Updated September 23, 2022.
Over at The Owl Stitchery Blog Mary Waldsmith has a post about when Tent is absolutely the correct stitch to use.
She’s absolutely right about that. Every canvas should have some areas of Tent on it.
There are lots of other reasons for when Tent is the right choice:
You want to learn how to control your tension. Practice is the key to improving tension, and Tent is perfect for this. I got good at this by stitching mini-socks, abovee, on my daily commute for a year, all in Tent. I still have them 38 years later and they still look great.
The canvas is highly detailed. Often areas of the canvas, such as faces, get stitched in Tent because there really isn’t room for other stitches. Often Tent is your best choice for canvases like this.
Except for the knots in the flower center, this kimono is stitched in Tent using a variety of threads.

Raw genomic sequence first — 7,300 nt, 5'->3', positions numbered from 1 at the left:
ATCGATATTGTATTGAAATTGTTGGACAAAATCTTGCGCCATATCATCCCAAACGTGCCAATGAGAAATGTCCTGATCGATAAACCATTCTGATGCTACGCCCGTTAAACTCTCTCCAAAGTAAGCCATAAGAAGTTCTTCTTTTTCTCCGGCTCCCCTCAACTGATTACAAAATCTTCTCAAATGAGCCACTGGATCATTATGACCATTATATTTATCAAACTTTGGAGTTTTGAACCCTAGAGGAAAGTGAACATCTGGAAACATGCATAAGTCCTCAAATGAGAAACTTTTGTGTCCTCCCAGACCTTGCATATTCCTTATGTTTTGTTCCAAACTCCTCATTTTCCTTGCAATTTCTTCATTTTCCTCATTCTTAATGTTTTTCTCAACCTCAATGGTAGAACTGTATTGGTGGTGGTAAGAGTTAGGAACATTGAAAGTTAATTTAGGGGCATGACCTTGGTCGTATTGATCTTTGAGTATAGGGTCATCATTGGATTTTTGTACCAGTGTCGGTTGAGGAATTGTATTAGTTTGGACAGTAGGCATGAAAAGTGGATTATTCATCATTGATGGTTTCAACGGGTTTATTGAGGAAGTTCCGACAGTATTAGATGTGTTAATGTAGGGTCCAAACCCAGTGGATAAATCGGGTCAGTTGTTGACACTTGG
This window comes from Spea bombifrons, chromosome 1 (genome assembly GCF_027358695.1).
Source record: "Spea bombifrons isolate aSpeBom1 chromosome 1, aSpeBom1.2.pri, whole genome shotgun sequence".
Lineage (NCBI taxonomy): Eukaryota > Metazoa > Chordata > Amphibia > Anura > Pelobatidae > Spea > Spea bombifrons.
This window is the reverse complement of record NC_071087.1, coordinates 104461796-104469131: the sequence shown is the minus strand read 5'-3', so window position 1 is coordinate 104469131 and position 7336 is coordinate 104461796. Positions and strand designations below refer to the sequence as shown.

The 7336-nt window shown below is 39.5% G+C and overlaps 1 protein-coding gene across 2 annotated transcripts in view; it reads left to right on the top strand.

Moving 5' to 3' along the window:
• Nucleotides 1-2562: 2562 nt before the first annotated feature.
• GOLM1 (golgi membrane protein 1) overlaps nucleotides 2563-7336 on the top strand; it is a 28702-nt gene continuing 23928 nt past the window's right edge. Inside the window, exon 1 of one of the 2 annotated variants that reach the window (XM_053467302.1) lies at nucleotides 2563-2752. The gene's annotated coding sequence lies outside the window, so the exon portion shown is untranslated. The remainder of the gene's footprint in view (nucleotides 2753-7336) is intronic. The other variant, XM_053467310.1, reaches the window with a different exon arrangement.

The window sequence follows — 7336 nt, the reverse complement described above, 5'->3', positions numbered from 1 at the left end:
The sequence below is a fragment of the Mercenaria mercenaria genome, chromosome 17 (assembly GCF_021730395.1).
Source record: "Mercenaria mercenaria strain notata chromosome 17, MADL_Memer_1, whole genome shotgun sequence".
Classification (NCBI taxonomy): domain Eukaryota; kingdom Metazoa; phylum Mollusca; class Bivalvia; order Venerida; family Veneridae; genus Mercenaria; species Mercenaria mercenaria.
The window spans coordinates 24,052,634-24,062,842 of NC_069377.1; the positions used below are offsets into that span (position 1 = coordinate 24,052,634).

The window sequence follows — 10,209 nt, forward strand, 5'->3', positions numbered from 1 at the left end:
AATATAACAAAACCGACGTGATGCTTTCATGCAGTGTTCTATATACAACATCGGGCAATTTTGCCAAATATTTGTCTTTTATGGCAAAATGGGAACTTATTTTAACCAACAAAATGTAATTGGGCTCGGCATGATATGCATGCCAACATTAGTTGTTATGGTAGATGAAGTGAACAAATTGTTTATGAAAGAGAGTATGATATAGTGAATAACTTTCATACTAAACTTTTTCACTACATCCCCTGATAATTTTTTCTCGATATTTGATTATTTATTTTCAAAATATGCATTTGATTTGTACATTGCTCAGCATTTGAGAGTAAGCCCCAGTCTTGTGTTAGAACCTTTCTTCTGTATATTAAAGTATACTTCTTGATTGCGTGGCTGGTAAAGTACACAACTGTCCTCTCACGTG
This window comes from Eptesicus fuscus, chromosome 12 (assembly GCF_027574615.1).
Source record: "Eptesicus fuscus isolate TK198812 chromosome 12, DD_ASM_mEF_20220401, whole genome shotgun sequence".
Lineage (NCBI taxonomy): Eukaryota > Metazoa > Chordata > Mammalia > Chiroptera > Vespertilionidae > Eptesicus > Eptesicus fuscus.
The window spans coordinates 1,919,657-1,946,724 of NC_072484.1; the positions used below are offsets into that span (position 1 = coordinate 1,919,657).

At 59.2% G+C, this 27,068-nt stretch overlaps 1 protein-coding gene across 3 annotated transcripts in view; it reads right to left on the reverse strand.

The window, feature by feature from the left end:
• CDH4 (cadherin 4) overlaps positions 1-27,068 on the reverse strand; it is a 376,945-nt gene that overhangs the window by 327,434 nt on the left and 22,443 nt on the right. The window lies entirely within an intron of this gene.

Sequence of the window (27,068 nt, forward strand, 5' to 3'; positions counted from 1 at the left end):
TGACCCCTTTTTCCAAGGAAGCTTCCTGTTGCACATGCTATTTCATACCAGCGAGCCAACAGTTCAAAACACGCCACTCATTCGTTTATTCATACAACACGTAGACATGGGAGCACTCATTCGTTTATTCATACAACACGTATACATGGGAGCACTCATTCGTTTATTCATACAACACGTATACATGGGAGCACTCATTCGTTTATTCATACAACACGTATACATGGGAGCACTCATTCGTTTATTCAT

The canvas has mostly small areas. Many canvases feature a detailed focal point against a solid background or no background at all, such as the kimono at the top of the post. These canvases work great with a Tent focal point and a textured stitch background. The details on the focal point keep it at the center of attention.
The piece requires shading, especially in small areas. Shading in Tent Stitch shouldn’t just be reserved for skies and such. You can use shading to create striking effects using even the simplest stitches, as I did with the Patt & Lee kimono, above.
You want a vintage look. One of the main characteristics of older needlepoint is that it was stitched almost entirely in Tent using wool. Adding textured stitches gives needlepoint a more modern feel. But sometimes you want that classic look. Using Tent Stitch, especially on larger mesh canvases (13-mesh and larger), will give you a vintage feel.
Even if Tent is the only stitch you know, you can still create lovely needlepoint.
Don’t ignore this very helpful stitch!